Before becoming a subdivision, Deep Well was a working ranch. It was also the site for Yavapai County’s cowboy camp meeting starting in 1945 and stretching into three decades.
When the camp meetings started, the ranch was owned by, and named after, Bob Perkins. The Perkins family was a pious one. Indeed, they helped start the very first cowboy camp meeting in Bloys, Texas. The cowboy meetings would develop into a circuit that reached Wyoming, New Mexico, Texas, and elsewhere in Arizona before coming to Yavapai County on the second weekend in August.
|Bob Perkins 1948|
Cowboy camp meetings were basically no different from other evangelical camp meetings; they simply were held where the cowboys were. However, one unique and highly popular characteristic of the cowboy meeting was the chuck wagon meals featuring fresh beef grilled over an open fire.
The Courier took notice of the third annual meeting in 1948 and described the scene: With the “limitless Arizona sky the ceiling of their cathedral, [and] Christian worship their sole and all-embracing denomination, Yavapai ranch families and Prescott residents opened the…annual cowboy camp meeting on the Bob Perkins ranch… Food for the body, preceding that for the spirit, was served up range style.”
|Eating lunch in 1965|
Only lunch and dinner were served that year. Later, breakfast would be a regular staple. Firewood was brought in for campfires and benches and tables were set up.
The Prescott Cowboy Camp Meeting is often remembered as being held for four days from Thursday through Sunday, but this tradition may have started in 1951. That year, the circuit was lengthened and many needed to leave for another camp meeting in Bloys, Texas.
Stan Brown, evangelist for the 1960 camp meeting wrote: “In 1955, Rob and Laura Perkins retired and moved to Phoenix. With retirement, Rob Perkins sold the Deep Well Ranch to Harold James, but he [Perkins,] came up for the annual meetings until his death in 1964. The Perkins family continued to play a major role in carrying on the annual Cowboy Camp Meetings, joined by the new owner of the site, Harold James.”
Indeed, James was as enamored with the camp meeting as he was the land; appointing himself chairman and performing the lion’s share of the annual preparation. The paper reported that the following year, 1956, was the “largest audience ever to attend a cowboy camp meeting.” There were four services each day that year.
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Campers would begin to arrive on Thursday to set up a tent city for the weekend. Dinner and an evening service was offered the first day. Breakfast was served at 6 am with services at 10:30; lunch at noon with services at 2:30; and dinner at 6 with the evening service at 7:30.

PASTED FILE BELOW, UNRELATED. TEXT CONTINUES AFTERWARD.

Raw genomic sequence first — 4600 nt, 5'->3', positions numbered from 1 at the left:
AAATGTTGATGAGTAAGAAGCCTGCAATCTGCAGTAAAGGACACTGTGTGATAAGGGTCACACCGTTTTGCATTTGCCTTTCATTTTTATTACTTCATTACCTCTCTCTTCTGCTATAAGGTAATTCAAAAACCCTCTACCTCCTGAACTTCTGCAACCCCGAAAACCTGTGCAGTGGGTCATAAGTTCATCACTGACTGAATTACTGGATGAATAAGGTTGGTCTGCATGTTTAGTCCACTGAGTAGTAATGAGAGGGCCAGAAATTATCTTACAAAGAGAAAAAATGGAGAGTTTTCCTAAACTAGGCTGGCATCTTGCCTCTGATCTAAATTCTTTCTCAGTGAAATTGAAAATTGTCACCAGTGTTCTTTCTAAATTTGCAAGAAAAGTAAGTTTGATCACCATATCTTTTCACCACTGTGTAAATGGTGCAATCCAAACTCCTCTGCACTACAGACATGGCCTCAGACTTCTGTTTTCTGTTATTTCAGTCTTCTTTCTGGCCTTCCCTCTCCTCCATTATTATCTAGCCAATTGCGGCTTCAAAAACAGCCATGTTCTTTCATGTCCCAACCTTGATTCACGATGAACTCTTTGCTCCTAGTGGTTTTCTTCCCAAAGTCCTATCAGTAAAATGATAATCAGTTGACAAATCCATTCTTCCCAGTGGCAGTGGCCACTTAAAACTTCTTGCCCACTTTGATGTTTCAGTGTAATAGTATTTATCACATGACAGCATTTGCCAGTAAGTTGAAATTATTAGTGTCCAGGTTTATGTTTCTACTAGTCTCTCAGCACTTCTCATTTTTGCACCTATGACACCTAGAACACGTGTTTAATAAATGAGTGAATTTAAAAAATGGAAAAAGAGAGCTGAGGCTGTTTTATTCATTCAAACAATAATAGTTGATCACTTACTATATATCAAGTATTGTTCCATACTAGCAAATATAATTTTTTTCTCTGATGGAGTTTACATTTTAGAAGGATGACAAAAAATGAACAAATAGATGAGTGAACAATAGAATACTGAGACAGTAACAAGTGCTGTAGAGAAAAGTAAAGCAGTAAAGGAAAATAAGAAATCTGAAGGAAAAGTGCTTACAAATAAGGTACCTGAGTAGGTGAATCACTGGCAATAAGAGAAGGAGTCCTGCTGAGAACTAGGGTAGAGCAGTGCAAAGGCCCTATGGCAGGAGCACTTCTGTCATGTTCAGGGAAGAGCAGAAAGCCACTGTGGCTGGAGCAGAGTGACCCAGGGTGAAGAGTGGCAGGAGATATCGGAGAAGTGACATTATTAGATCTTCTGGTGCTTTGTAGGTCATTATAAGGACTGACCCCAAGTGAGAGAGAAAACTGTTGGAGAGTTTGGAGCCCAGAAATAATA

“Every cowboy camp meeting had a Prayer Tree:” Brown wrote, “a big old alligator juniper that the local ranchers had branded with the founding date of that particular camp meeting.” Deep Well’s tree had a bell attached that was rung to announce each meal and service.
|Ringing the bell at |
the Prayer Tree, 1965
The tree was not only the site of a daily men’s prayer service, but it was also a place where families would gather and visit between events. In 1960, electricity was wired to the camp.
In ’61, James needed to make a few repairs to the well Perkins built in ’48; while “Johnnie Fain…made arrangements for music for services throughout the four-day camp.”
Nearby residents were also invited to attend, and the crowd swelled as the weekend went on. By Sunday, there were scores of empty church seats in town as many attended the cowboy camp meeting instead.
Perhaps the zenith of the “Prescott Cowboy Camp Meeting,” occurred in 1962. Old-time cowboys were honored during a program that year. Two special guests included M.A. Perkins and G.W. Evans “who helped establish [cowboy] camp meetings [in 1885] in Texas, Colorado and New Mexico,” the paper reported.
Gospel services were held in the "big tent" and were interdenominational with different preachers featured each year.
|The big tent in 1955.|
By 1965, James gave up chairmanship and a committee of ten took over. However, James continued to supply the beef, plan the music and keep the grounds.
However, the area was changing by then and ranches in proximity to Prescott were quickly being sold to real estate developers.
“The crowds came out well into the 1960s,” Brown recalled. “The last published announcement for the Deep Well meeting was in the summer of 1968. After that, word of it seems to fall silent and presumably that had been the final year.”
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Prescott Evening Courier, 8/10/1951; Pg. 4, Col. 7-8.
Prescott Evening Courier, 8/13/1948; Pg. 1, Col. 7.
“History of the Prescott Cowboy Camp Meeting Pt. 2” by Stan Brown.
Prescott Evening Courier, 8/10/1956; Pg. 1, Col. 8.
Prescott Evening Courier, 8/7/1958; Pg. 1, Col. 2.
Prescott Evening Courier, 8/9/1961; Pg. 1, Cols. 3-4.
Prescott Evening Courier, 8/13/1962; Pg. 2, Cols. 1-2.
Prescott Evening Courier, 8/12/1965; Pg. 1, Cols. 2-4.
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